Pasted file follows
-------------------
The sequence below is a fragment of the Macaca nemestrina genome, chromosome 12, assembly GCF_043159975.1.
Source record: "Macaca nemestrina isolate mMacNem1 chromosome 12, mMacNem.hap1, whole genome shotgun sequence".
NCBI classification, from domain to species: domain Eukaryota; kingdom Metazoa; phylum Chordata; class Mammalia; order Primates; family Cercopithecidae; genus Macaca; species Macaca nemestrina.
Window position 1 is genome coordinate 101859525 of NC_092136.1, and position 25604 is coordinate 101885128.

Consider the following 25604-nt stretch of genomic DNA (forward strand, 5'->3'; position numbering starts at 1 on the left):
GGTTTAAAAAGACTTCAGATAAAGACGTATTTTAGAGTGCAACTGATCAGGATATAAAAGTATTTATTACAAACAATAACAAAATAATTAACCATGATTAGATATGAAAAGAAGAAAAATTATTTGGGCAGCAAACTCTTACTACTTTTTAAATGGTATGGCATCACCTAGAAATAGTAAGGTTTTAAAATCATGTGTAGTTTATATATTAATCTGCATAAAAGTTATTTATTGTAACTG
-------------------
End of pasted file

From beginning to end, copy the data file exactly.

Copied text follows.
The sequence below is a fragment of the Macaca nemestrina genome, chromosome 12, assembly GCF_043159975.1.
Source record: "Macaca nemestrina isolate mMacNem1 chromosome 12, mMacNem.hap1, whole genome shotgun sequence".
NCBI classification, from domain to species: domain Eukaryota; kingdom Metazoa; phylum Chordata; class Mammalia; order Primates; family Cercopithecidae; genus Macaca; species Macaca nemestrina.
Window position 1 is genome coordinate 101859525 of NC_092136.1, and position 25604 is coordinate 101885128.

Consider the following 25604-nt stretch of genomic DNA (forward strand, 5'->3'; position numbering starts at 1 on the left):
GGTTTAAAAAGACTTCAGATAAAGACGTATTTTAGAGTGCAACTGATCAGGATATAAAAGTATTTATTACAAACAATAACAAAATAATTAACCATGATTAGATATGAAAAGAAGAAAAATTATTTGGGCAGCAAACTCTTACTACTTTTTAAATGGTATGGCATCACCTAGAAATAGTAAGGTTTTAAAATCATGTGTAGTTTATATATTAATCTGCATAAAAGTTATTTATTGTAACTG